Cleveland Institute of Art professor and photographer, Barry Underwood, creates these surreal and amazing natural portraits using light; divulging what Summit Fine Art calls “a secret unnatural moment in the natural world”. I sort of love them.
Underwood writes beautifully of his own work:
My work is an intersection between static and performing art. I search for and create landscapes that contain a mysterious element around which a narrative can be developed. The photographs imply a documentation of phenomenon, a secret supernatural or extraordinary event in the natural world. Ubiquitous features within an environment such as trees, earth, and bodies of water are isolated and altered.
In actuality an act, a fiction, is being created with light, color, and framing, pulling the viewer into a new, somewhat mythical narrative. I approach my work with a theatrical sensibility, using light and color subjectively as tools to transform the perception of space in the images.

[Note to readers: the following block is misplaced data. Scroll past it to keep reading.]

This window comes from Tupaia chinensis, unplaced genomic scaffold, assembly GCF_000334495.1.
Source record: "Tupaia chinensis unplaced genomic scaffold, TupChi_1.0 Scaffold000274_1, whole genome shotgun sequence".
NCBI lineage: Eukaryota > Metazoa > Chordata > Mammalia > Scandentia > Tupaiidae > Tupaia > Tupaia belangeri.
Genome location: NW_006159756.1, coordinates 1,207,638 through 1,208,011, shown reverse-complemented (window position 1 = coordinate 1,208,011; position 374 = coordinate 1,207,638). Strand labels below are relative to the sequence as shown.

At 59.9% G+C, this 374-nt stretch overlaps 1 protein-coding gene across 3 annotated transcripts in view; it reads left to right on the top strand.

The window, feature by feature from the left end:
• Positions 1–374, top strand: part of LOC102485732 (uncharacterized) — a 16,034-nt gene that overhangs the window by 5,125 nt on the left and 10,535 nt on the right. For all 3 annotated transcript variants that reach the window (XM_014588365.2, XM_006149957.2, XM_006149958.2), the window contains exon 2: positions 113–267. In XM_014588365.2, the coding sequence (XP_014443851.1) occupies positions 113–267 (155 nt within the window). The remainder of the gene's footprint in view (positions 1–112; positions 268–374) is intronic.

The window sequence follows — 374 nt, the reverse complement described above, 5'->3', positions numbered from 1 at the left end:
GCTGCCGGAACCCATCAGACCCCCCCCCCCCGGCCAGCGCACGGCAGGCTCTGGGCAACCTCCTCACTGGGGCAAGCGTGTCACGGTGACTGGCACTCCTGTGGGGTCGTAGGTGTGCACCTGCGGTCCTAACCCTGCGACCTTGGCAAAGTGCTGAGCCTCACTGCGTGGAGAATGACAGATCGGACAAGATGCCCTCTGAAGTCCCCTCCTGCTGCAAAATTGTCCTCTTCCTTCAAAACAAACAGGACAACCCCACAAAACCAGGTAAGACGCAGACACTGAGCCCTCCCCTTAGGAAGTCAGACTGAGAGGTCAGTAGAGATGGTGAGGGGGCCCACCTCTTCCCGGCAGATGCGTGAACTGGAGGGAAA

By de-familiarizing common objects , the photographs transform the ordinary into the hyper-real, a banal landscape into a singular sensation. Dimensional objects appear to be flat, areas understood to be flat imply deep space. Lines between reality and imagination shift. The mundane and the seemingly familiar become significant, and act as semiotic informers.
Some of my favorites to follow: